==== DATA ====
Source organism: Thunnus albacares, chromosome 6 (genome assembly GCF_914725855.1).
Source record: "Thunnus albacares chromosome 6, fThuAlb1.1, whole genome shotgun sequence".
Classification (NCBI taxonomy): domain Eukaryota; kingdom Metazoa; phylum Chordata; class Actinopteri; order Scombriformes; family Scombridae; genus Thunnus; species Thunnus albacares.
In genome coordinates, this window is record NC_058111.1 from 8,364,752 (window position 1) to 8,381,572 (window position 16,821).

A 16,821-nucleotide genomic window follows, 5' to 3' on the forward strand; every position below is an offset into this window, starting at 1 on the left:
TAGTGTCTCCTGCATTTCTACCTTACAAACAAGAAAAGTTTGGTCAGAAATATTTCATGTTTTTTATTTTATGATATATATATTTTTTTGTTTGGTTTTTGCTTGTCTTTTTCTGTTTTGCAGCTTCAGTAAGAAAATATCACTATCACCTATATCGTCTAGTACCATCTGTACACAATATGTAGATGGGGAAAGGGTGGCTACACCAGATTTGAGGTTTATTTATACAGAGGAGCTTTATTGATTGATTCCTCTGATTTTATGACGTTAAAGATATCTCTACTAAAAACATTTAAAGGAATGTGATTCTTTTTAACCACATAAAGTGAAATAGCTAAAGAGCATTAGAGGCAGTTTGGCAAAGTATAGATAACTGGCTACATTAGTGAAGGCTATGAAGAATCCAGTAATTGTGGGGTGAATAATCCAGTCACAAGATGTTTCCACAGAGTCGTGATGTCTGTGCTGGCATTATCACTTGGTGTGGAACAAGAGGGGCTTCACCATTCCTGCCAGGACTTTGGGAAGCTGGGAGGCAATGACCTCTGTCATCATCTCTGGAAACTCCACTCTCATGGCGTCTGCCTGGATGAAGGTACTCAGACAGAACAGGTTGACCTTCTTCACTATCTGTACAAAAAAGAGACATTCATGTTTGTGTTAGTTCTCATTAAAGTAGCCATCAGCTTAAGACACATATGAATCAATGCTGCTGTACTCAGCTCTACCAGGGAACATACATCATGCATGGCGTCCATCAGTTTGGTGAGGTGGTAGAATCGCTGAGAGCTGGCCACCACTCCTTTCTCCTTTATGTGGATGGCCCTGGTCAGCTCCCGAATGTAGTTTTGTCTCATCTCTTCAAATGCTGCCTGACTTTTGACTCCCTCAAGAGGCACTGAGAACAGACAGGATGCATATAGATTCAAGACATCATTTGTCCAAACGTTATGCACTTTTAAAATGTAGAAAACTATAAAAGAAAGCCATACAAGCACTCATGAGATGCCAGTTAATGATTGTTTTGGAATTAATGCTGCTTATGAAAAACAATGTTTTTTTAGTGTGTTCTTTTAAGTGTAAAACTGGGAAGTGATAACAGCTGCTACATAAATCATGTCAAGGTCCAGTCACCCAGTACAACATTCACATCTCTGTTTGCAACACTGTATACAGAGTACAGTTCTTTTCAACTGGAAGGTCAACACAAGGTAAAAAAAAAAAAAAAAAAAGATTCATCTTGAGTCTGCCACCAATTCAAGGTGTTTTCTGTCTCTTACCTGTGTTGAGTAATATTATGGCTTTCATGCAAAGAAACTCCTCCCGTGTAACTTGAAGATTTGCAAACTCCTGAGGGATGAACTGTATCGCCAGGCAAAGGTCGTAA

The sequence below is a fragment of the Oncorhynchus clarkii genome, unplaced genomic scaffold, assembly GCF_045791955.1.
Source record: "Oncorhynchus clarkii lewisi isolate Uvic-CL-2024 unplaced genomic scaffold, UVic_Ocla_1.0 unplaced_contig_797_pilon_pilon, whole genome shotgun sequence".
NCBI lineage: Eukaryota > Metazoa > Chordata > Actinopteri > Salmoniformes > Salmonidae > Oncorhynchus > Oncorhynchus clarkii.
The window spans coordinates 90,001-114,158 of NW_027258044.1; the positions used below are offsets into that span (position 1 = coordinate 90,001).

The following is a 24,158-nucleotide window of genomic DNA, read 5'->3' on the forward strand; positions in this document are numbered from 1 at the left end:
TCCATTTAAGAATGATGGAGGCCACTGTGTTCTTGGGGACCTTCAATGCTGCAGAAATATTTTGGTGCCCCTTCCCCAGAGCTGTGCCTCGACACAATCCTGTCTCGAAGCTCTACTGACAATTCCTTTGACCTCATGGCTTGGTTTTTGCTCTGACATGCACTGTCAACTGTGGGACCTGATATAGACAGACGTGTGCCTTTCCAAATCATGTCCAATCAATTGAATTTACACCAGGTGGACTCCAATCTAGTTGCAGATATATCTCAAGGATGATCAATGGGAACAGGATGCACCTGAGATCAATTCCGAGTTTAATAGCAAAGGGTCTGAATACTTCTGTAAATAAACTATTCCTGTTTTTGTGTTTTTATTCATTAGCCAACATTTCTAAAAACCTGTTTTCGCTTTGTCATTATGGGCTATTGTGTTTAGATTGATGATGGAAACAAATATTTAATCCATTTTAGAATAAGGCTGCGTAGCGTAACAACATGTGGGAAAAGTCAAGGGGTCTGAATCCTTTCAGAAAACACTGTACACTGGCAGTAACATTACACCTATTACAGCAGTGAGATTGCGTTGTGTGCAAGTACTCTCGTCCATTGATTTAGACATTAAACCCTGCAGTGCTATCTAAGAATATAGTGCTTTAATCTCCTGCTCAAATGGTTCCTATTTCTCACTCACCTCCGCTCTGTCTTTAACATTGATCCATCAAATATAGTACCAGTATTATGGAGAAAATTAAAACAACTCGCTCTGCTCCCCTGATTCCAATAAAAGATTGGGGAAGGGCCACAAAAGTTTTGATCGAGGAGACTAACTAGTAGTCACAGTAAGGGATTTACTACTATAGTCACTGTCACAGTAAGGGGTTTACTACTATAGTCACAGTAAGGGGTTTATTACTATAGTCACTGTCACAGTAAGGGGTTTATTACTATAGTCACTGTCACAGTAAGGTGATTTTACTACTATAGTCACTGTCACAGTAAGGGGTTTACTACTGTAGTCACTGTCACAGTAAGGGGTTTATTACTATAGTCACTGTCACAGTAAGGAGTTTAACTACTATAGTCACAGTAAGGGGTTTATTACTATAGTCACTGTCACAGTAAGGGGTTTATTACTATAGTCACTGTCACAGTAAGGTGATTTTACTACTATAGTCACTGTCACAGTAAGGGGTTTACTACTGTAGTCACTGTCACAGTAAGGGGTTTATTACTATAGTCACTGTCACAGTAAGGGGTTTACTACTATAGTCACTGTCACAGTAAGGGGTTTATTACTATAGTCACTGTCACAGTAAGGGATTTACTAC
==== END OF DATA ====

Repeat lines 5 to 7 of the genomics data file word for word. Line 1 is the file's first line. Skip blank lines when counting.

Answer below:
A 16,821-nucleotide genomic window follows, 5' to 3' on the forward strand; every position below is an offset into this window, starting at 1 on the left:
TAGTGTCTCCTGCATTTCTACCTTACAAACAAGAAAAGTTTGGTCAGAAATATTTCATGTTTTTTATTTTATGATATATATATTTTTTTGTTTGGTTTTTGCTTGTCTTTTTCTGTTTTGCAGCTTCAGTAAGAAAATATCACTATCACCTATATCGTCTAGTACCATCTGTACACAATATGTAGATGGGGAAAGGGTGGCTACACCAGATTTGAGGTTTATTTATACAGAGGAGCTTTATTGATTGATTCCTCTGATTTTATGACGTTAAAGATATCTCTACTAAAAACATTTAAAGGAATGTGATTCTTTTTAACCACATAAAGTGAAATAGCTAAAGAGCATTAGAGGCAGTTTGGCAAAGTATAGATAACTGGCTACATTAGTGAAGGCTATGAAGAATCCAGTAATTGTGGGGTGAATAATCCAGTCACAAGATGTTTCCACAGAGTCGTGATGTCTGTGCTGGCATTATCACTTGGTGTGGAACAAGAGGGGCTTCACCATTCCTGCCAGGACTTTGGGAAGCTGGGAGGCAATGACCTCTGTCATCATCTCTGGAAACTCCACTCTCATGGCGTCTGCCTGGATGAAGGTACTCAGACAGAACAGGTTGACCTTCTTCACTATCTGTACAAAAAAGAGACATTCATGTTTGTGTTAGTTCTCATTAAAGTAGCCATCAGCTTAAGACACATATGAATCAATGCTGCTGTACTCAGCTCTACCAGGGAACATACATCATGCATGGCGTCCATCAGTTTGGTGAGGTGGTAGAATCGCTGAGAGCTGGCCACCACTCCTTTCTCCTTTATGTGGATGGCCCTGGTCAGCTCCCGAATGTAGTTTTGTCTCATCTCTTCAAATGCTGCCTGACTTTTGACTCCCTCAAGAGGCACTGAGAACAGACAGGATGCATATAGATTCAAGACATCATTTGTCCAAACGTTATGCACTTTTAAAATGTAGAAAACTATAAAAGAAAGCCATACAAGCACTCATGAGATGCCAGTTAATGATTGTTTTGGAATTAATGCTGCTTATGAAAAACAATGTTTTTTTAGTGTGTTCTTTTAAGTGTAAAACTGGGAAGTGATAACAGCTGCTACATAAATCATGTCAAGGTCCAGTCACCCAGTACAACATTCACATCTCTGTTTGCAACACTGTATACAGAGTACAGTTCTTTTCAACTGGAAGGTCAACACAAGGTAAAAAAAAAAAAAAAAAAAGATTCATCTTGAGTCTGCCACCAATTCAAGGTGTTTTCTGTCTCTTACCTGTGTTGAGTAATATTATGGCTTTCATGCAAAGAAACTCCTCCCGTGTAACTTGAAGATTTGCAAACTCCTGAGGGATGAACTGTATCGCCAGGCAAAGGTCGTAA

The sequence below is a fragment of the Oncorhynchus clarkii genome, unplaced genomic scaffold, assembly GCF_045791955.1.